How to Develop a Micromarkets Sales & Marketing Plan, Part 1


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All Turf is Good Turf – You just need to work it differently. 

We spent the past week working with a company launching new products and sharing techniques on prepping their territories to find growth.  The sales team told us they were “killing it” and were in the groove for the past few years but, all of a sudden, they have found themselves in a rut and their turf is just not producing. 

With this in mind, I read the article entitled Selling Into Micromarkets from The Harvard Business Review. In this article, a chemical company broke down their sales territories into 70 micromarkets and using Big Data – which I like to refer to it as contextual data (not just big but useful) – they identified existing markets to locate synergies for increased sales. In doing this, they actually increased sales without increasing marketing costs, a remarkable accomplishment, i.e. doing more with the same or fewer resources. 

So how can you and your sales team develop your own micromarkets sales and marketing plan? This is the first of our series that will give you the steps you need to create an actionable plan. 

Step 1: Taking Stock
I suspect most of us don’t have the resources to break our territories into 70 micro markets but you can determine how to work your turf differently.  The first thing is to know what your customers already own. While this sounds like a pretty easy thing to accomplish, the data seems to elude most reps since it takes time to gather and then use this data. This is really all about “taking inventory” just as a retail company might shut a store down early to take stock.  Sales reps must take the time to do this, as well.  So how should you go about it?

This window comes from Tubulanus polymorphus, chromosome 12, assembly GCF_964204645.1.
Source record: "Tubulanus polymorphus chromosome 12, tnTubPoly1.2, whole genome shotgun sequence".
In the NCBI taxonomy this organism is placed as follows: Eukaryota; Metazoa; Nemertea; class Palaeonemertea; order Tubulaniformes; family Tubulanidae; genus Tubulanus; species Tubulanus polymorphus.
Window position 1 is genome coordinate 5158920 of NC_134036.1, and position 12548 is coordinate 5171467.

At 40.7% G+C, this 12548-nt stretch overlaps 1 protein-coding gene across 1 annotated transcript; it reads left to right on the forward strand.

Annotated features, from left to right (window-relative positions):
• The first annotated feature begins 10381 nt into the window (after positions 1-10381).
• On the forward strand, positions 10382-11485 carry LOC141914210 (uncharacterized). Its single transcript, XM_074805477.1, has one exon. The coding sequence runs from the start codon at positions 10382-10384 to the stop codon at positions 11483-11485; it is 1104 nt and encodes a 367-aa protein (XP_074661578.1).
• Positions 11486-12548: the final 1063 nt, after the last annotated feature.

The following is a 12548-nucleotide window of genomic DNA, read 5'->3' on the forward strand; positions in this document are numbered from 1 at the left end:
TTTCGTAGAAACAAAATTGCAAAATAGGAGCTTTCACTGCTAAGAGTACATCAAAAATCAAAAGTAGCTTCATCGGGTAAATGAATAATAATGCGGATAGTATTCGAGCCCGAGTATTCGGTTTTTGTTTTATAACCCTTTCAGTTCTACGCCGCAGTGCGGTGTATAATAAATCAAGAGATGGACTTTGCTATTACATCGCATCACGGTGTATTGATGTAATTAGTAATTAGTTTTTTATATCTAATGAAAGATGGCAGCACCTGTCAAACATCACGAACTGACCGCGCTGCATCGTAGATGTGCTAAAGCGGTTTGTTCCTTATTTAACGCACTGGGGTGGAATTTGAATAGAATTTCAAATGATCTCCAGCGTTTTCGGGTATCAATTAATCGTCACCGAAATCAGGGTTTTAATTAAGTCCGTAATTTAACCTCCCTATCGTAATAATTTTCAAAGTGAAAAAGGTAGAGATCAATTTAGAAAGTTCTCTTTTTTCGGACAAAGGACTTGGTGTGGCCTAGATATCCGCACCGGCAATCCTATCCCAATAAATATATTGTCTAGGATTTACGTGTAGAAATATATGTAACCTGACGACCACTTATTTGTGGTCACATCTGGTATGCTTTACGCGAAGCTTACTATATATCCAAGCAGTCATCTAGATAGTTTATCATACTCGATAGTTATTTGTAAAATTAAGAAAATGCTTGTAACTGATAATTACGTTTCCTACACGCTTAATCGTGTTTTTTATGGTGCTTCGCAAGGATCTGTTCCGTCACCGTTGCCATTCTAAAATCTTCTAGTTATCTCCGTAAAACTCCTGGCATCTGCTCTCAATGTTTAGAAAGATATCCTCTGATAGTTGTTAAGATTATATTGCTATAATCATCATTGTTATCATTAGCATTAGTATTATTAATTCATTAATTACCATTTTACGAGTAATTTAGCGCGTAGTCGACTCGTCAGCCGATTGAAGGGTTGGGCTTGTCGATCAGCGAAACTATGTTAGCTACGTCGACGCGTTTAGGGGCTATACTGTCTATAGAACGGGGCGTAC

Create a spreadsheet, list clients and what they already own and then map what they don’t have against initiatives they are engaged with. By taking the time to understand the markets and industries your customers call on, you can effectively capture CBI’s (Critical Business Initiatives). In this methodical way, you have developed a micromarkets plan using contextual data and you can execute against this plan, effectively working your turf differently.  

Step 2: Become a Storyteller
When we developed these contextual data frameworks for each territory the sales reps were excited. But then the big question hit them:  Now what do I do? At this stage, we were able to develop a one-to-many prospecting and lead generation program for each micro market based on Sales Gauge Module #3; we made them story tellers!

We took each new product, industry and micro market and created a story that consisted of a problem statement for that market based on why we created the product or feature in the first place to solve that critical business need.

We then built the next part of the story by “name-dropping” a client that was successfully using that feature. These were then practiced so they could leave these stories in a voicemail that was less than 30 seconds long all while bringing the client through the industry pain you knew was there and then finishing with the successful solution: effective implementation that solved the problem. By making this incredibly relevant to your client, he/she will call you back to learn more. 

This series was inspired by one of our customers doing a cross selling session so I’d like to shout out a special thanks to C.J. Shirk, Area Sales Director at Solidworks. In part two of our series, we will provide the next steps for developing a micromarkets sales plan and also tell you how to put that plan into action. 

Republished with author's permission from original post.

Tim Haller
Tim Haller has over 25 years of sales and sales management experience. He has delivered training and consulting to Fortune 100 clients across a variety of industries, including technology, business services, travel/leisure and biotechnology. Tim has trained hundreds of sales professionals to close business through the use of effective sales prospecting, negotiation, and closing techniques.


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